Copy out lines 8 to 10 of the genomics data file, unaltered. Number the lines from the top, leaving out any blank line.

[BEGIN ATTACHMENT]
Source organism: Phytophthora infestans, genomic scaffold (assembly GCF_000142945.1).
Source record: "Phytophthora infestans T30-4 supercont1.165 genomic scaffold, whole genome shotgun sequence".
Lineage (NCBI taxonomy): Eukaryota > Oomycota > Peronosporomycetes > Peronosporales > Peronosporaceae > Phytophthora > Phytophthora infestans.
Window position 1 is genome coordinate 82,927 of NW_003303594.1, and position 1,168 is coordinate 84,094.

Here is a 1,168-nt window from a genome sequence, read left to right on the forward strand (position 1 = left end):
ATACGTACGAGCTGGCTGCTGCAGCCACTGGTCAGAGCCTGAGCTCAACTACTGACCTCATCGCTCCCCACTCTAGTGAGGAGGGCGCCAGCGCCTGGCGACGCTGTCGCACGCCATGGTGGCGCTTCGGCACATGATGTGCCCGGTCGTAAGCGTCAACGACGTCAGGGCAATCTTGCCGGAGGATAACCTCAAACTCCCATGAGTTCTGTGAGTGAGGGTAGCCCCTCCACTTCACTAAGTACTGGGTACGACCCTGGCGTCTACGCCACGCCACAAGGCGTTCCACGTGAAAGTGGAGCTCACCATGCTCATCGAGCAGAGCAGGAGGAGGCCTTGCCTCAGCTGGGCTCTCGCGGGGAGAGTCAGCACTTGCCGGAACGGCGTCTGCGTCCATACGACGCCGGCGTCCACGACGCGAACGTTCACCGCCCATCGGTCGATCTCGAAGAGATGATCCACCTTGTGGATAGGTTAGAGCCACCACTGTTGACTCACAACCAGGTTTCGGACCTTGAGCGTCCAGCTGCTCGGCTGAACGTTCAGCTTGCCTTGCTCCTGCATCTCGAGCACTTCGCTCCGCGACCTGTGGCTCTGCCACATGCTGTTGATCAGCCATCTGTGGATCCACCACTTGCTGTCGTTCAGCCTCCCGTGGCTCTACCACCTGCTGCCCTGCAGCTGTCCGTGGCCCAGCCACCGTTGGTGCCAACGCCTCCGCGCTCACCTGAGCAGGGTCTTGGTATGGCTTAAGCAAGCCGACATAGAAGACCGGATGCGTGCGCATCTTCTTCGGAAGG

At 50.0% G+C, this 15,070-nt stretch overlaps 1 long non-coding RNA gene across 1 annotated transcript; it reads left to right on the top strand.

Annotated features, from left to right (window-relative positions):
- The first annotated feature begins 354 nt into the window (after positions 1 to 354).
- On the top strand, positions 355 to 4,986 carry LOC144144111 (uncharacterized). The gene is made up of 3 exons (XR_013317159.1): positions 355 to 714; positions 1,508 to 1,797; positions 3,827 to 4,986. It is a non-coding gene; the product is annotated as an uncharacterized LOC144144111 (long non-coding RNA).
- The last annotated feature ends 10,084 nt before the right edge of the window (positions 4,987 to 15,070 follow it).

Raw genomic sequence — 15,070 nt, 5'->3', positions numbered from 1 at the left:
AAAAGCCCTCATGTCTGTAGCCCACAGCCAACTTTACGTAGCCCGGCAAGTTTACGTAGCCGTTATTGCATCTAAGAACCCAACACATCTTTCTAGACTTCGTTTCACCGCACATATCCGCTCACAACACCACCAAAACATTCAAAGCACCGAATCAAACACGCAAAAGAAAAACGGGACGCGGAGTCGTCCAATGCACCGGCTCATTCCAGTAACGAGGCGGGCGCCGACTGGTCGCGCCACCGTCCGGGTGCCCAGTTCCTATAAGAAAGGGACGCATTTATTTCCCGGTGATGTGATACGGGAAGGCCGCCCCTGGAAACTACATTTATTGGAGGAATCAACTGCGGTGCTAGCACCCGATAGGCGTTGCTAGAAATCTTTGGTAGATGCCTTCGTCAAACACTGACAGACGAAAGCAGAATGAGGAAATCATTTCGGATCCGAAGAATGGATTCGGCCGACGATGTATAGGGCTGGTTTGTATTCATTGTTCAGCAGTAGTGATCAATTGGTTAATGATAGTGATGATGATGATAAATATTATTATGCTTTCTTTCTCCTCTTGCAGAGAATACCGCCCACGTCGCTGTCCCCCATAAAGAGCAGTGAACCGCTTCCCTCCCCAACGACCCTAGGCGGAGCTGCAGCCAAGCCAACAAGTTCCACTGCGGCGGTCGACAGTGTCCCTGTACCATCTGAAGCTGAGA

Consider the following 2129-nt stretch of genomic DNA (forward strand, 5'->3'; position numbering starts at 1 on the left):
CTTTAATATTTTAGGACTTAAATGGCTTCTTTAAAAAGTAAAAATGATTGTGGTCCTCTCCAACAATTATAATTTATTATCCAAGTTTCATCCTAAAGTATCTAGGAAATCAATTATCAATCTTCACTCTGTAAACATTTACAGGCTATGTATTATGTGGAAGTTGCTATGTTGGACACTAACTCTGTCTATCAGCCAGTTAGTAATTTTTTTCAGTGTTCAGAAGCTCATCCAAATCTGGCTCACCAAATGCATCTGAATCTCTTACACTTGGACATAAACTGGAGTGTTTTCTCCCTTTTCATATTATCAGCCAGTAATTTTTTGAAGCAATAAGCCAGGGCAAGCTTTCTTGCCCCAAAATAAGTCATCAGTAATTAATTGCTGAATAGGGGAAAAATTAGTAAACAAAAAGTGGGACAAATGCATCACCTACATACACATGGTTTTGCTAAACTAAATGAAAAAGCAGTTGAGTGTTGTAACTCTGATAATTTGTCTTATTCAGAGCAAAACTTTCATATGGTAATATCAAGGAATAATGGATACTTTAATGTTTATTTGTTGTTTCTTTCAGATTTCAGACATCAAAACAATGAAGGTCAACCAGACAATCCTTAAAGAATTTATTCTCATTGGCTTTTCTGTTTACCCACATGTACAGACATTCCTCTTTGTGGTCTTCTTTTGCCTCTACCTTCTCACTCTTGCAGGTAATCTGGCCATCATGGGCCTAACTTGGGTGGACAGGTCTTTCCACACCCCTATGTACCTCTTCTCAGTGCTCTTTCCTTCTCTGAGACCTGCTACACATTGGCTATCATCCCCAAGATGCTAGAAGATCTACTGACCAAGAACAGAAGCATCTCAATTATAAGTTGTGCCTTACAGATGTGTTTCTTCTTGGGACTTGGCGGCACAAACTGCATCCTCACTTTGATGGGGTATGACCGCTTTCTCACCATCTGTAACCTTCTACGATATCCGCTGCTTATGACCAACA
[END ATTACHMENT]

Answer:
Annotated features, from left to right (window-relative positions):
- The first annotated feature begins 354 nt into the window (after positions 1 to 354).
- On the top strand, positions 355 to 4,986 carry LOC144144111 (uncharacterized). The gene is made up of 3 exons (XR_013317159.1): positions 355 to 714; positions 1,508 to 1,797; positions 3,827 to 4,986. It is a non-coding gene; the product is annotated as an uncharacterized LOC144144111 (long non-coding RNA).